English learners also had disproportionately low scores in all areas, with about 4% meeting or exceeding the state’s English standards and almost 7% meeting the standards in math.
Even in cases where students are not meeting state standards, teachers say they feel pressure to promote them to the next grade level.
Carvalho said the trend of moving unprepared students up a grade is an “uncomfortable truth” and represents a “disconnect between what students can do versus what is taught to them.”
An LAUSD teacher who asked to remain anonymous for fear of retaliation told EdSource that in April 2021, her school’s principal had notified the teachers that “no student can be retained.”
“There is a lot of pressure … even more so as secondary teachers, to not give D’s and F’s … even if the student is doing no work,” the teacher said.
“The students’ needs aren’t being met, and they’re really going to struggle,” adding that many will drop out. “A lot of kids, especially older kids, are not coming to school because they’re struggling so much, and it’s so negative. … It just becomes worse and worse.”
Challenges in the classroom
Part of Carvalho’s confidence in LAUSD’s ability to recover Covid learning losses is the 1,000 literacy interventionists hired to work with smaller groups of students on their specific needs as well as the district’s implementation of iReady, an online tool that teachers can use for diagnostic assessments and learning exercises.
Wang, the UCLA professor, said that while there is no perfect metric for students’ academic performance, learning support funneled into classrooms is just as important as student output.
“Instead of just saying ‘here’s what the student produced,’ I also want to see information about what is being put into the classroom,” Wang said. “What kind of supports are being given to students (to) ensure they are given the opportunity to learn?”
Some teachers are claiming that the rollout of LAUSD’s intervention programs, where struggling students are pulled aside for additional support, has been challenging, starting with the diagnostic tool used to determine who is placed into intervention programs.
Teachers who run the district’s intervention programs are supposed to rely on iReady to determine students’ levels of proficiency in reading and math and use the results to decide who needs additional support.
That diagnostic tool is available between August and October, according to a district spokesperson.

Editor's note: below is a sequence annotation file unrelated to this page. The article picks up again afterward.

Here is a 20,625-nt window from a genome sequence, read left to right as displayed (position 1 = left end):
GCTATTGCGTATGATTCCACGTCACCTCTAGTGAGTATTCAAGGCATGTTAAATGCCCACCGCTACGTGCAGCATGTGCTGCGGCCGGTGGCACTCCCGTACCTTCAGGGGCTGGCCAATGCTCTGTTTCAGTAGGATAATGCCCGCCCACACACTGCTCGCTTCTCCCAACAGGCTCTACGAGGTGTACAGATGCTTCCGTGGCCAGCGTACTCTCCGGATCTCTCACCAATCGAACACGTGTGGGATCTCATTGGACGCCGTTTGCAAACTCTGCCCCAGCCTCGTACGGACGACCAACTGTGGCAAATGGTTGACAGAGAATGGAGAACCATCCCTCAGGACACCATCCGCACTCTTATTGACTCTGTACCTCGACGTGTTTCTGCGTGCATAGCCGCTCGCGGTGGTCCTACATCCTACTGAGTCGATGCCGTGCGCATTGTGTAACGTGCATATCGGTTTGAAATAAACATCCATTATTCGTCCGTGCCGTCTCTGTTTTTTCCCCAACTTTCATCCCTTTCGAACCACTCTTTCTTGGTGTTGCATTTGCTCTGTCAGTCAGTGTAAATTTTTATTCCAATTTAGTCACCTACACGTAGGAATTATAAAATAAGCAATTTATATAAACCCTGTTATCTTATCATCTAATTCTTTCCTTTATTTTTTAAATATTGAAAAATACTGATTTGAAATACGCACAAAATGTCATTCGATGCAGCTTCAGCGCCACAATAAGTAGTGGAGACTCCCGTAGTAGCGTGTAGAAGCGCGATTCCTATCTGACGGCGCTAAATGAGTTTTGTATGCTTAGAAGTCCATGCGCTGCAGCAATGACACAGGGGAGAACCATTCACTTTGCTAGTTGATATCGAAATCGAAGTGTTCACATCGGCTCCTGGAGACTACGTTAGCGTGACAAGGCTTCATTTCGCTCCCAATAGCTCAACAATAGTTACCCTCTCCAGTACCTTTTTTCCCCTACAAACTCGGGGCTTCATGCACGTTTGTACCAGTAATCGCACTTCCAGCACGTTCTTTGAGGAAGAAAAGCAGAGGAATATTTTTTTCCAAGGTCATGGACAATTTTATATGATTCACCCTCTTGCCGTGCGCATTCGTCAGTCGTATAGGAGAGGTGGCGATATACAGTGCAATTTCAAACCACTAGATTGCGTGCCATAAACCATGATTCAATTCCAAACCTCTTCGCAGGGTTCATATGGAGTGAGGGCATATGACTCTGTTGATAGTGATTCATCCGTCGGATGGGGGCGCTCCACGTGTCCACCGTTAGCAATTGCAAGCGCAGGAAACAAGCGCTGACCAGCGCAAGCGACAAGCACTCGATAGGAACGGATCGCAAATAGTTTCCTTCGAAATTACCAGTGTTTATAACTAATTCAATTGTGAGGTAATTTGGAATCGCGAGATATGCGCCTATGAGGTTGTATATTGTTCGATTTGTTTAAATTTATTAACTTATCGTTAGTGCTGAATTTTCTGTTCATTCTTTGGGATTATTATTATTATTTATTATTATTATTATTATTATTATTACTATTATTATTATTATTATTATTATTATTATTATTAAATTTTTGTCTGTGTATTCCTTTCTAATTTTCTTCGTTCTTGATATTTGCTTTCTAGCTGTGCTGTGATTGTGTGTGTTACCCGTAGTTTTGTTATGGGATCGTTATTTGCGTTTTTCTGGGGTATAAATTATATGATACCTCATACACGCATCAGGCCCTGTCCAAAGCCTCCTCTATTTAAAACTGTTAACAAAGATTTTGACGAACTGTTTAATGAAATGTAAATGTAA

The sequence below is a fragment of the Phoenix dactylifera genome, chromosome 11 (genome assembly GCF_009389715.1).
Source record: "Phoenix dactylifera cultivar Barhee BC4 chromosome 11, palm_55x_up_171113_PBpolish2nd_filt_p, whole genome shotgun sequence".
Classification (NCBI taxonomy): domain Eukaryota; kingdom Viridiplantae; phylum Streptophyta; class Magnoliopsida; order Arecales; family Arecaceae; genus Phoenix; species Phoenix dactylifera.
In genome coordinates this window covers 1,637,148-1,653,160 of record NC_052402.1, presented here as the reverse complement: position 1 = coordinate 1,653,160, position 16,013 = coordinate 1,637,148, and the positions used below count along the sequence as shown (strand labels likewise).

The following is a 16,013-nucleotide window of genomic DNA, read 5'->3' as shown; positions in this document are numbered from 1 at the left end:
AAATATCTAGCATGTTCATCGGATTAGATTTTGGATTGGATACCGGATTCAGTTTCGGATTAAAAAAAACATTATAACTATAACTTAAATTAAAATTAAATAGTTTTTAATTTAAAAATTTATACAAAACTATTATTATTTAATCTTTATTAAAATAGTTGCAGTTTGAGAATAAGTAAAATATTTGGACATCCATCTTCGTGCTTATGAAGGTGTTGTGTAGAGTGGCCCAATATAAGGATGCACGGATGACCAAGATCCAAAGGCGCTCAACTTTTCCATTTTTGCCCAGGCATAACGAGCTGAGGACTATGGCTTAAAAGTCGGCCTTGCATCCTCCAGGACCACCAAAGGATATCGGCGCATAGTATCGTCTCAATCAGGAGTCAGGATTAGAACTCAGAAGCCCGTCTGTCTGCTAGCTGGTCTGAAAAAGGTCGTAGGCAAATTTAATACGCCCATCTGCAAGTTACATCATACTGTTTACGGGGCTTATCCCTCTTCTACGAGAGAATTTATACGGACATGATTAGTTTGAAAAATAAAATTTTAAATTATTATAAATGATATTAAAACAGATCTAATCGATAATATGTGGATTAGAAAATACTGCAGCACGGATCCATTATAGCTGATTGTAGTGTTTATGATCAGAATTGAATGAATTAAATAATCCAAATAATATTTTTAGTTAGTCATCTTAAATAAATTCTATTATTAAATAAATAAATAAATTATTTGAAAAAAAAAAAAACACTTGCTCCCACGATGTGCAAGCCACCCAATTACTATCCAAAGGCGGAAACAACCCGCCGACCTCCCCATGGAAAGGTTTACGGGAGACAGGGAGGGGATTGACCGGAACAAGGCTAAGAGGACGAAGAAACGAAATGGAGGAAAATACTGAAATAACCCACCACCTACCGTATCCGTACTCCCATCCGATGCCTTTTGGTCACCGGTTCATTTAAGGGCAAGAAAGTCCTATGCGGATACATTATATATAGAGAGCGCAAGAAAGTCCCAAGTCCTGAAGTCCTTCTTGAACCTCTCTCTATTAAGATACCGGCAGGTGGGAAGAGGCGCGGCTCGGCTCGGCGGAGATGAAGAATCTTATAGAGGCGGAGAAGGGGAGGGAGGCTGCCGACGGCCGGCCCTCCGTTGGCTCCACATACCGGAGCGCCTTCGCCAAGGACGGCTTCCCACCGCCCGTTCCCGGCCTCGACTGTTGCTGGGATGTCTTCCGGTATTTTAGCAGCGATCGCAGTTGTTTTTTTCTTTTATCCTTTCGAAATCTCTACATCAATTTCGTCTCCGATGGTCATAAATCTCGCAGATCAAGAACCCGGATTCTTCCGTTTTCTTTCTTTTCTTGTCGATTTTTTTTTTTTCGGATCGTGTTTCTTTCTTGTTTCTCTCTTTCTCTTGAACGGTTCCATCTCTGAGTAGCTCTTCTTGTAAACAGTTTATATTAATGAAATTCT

“Students continue to enroll throughout the first few weeks of school, and the window provides flexibility to schools,” the spokesperson said. “Schools were guided and supported to provide the best time to administer the assessment based on school needs. We aimed to ensure that teachers had ample time, support and training to successfully implement this assessment.”
That deadline, however, was too late, according to teachers, who stressed that the testing window takes up more than a month, causing interventions to start too late in the school year.
Once teachers determine who needs the extra help, elementary instructors carve out a schedule for different groups to be pulled out — a task some say has been challenging, given large blocks of “protected time.”
“Trying to make a schedule at a school site is very difficult because there’s so many other things going on on campus, and so it really ended up taking students in the same class together. But that doesn’t mean … those are students who should be together based on their needs,” the teacher said.
In middle school, students are pulled aside for an intervention tutorial that takes the place of an elective, a district math teacher and interventionist who also wished to remain anonymous told EdSource.
“I don’t want them to hate math because they have math twice,” the teacher said. “I don’t give homework. I don’t give tests. … I tell them this class is to help your grade in the other classes, to get you better at math.”
During these tutorial sessions, the teacher uses iReady and other techniques that can also give students practice problems targeted at their individual levels.
iReady, according to an LAUSD spokesperson, has a participation rate above 95%, and technical difficulties have been “minimal to nonexistent.”
But the teacher said the tool is sometimes challenging because she can’t see the personalized programming created for each of her students and the problems they are assigned.
With other online tools, she can go through the problems herself, “pretending I’m them to see if it’s doable, and to see where spots might come up that might be difficult for them,” the teacher said. But with iReady, she “can’t find a way to figure out how I can do that. And that makes it difficult for me to know what they’re getting so I can support them.”
While some teachers remain optimistic about LAUSD’s initiatives to boost achievement, several said they would like to see more support from higher up.
“It just seems like … what we do is considered a very low priority on a school campus,” the elementary teacher said. “But the expectations on us are very high. And I kind of just feel like we’re being … set up to fail.”